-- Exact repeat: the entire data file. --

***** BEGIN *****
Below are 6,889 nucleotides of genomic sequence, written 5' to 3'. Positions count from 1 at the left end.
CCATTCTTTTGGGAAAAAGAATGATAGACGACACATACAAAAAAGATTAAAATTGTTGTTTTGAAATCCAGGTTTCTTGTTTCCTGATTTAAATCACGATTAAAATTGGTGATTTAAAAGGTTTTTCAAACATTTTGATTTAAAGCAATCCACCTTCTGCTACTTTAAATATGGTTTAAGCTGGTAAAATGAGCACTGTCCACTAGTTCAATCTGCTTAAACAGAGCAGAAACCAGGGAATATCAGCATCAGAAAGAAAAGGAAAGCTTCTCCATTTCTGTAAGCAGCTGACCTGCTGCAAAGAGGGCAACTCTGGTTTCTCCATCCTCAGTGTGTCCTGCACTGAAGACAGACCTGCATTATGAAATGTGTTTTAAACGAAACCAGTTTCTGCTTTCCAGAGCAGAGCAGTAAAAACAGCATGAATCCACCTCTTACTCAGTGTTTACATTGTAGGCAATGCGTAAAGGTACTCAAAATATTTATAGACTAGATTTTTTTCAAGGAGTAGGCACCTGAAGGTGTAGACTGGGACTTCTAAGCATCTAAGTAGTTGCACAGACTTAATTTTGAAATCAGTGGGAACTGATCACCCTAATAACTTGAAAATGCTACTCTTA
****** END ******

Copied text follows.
Below are 6,889 nucleotides of genomic sequence, written 5' to 3'. Positions count from 1 at the left end.
CCATTCTTTTGGGAAAAAGAATGATAGACGACACATACAAAAAAGATTAAAATTGTTGTTTTGAAATCCAGGTTTCTTGTTTCCTGATTTAAATCACGATTAAAATTGGTGATTTAAAAGGTTTTTCAAACATTTTGATTTAAAGCAATCCACCTTCTGCTACTTTAAATATGGTTTAAGCTGGTAAAATGAGCACTGTCCACTAGTTCAATCTGCTTAAACAGAGCAGAAACCAGGGAATATCAGCATCAGAAAGAAAAGGAAAGCTTCTCCATTTCTGTAAGCAGCTGACCTGCTGCAAAGAGGGCAACTCTGGTTTCTCCATCCTCAGTGTGTCCTGCACTGAAGACAGACCTGCATTATGAAATGTGTTTTAAACGAAACCAGTTTCTGCTTTCCAGAGCAGAGCAGTAAAAACAGCATGAATCCACCTCTTACTCAGTGTTTACATTGTAGGCAATGCGTAAAGGTACTCAAAATATTTATAGACTAGATTTTTTTCAAGGAGTAGGCACCTGAAGGTGTAGACTGGGACTTCTAAGCATCTAAGTAGTTGCACAGACTTAATTTTGAAATCAGTGGGAACTGATCACCCTAATAACTTGAAAATGCTACTCTTA